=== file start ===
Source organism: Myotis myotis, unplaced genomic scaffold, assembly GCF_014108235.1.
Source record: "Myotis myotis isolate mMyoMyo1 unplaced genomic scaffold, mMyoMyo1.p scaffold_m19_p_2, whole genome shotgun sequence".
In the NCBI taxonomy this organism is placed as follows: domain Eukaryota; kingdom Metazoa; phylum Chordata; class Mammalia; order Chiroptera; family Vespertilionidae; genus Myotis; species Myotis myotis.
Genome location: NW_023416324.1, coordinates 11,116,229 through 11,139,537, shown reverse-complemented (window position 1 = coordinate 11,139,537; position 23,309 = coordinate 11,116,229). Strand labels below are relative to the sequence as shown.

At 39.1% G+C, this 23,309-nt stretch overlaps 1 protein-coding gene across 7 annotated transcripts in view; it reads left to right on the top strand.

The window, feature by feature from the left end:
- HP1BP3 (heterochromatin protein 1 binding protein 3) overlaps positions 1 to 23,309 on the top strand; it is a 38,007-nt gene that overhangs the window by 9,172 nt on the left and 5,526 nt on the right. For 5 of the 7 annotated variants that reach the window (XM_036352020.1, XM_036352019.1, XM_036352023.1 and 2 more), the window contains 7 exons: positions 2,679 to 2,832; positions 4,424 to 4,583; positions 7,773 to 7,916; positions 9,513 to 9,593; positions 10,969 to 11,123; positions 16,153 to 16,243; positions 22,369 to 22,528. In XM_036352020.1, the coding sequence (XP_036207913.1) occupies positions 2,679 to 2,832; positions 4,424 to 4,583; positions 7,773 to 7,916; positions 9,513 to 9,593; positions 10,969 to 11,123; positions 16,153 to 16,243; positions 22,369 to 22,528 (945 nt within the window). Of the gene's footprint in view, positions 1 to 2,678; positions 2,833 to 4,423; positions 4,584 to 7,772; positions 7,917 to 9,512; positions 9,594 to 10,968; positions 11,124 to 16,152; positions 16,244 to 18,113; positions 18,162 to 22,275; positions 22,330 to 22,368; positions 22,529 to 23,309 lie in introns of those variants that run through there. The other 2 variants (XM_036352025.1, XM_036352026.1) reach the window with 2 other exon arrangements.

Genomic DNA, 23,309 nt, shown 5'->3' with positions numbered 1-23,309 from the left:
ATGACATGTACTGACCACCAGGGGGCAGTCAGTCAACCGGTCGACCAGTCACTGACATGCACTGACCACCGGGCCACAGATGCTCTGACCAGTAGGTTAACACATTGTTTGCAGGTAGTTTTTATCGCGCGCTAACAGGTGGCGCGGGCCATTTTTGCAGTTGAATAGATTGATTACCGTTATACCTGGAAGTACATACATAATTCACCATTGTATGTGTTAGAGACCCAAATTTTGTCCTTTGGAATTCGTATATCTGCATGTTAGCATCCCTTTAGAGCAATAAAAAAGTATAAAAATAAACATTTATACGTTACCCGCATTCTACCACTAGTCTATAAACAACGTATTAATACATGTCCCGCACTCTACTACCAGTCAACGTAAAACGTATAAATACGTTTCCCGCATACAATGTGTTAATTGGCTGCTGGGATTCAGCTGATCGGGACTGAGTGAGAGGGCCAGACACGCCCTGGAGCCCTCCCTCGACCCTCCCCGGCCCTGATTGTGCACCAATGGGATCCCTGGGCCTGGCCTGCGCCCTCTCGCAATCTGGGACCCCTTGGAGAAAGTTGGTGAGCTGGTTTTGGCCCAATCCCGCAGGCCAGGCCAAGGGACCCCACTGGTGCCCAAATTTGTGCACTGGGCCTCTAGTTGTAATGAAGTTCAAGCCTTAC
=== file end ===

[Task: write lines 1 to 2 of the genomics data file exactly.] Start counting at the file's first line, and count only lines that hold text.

Source organism: Myotis myotis, unplaced genomic scaffold, assembly GCF_014108235.1.
Source record: "Myotis myotis isolate mMyoMyo1 unplaced genomic scaffold, mMyoMyo1.p scaffold_m19_p_2, whole genome shotgun sequence".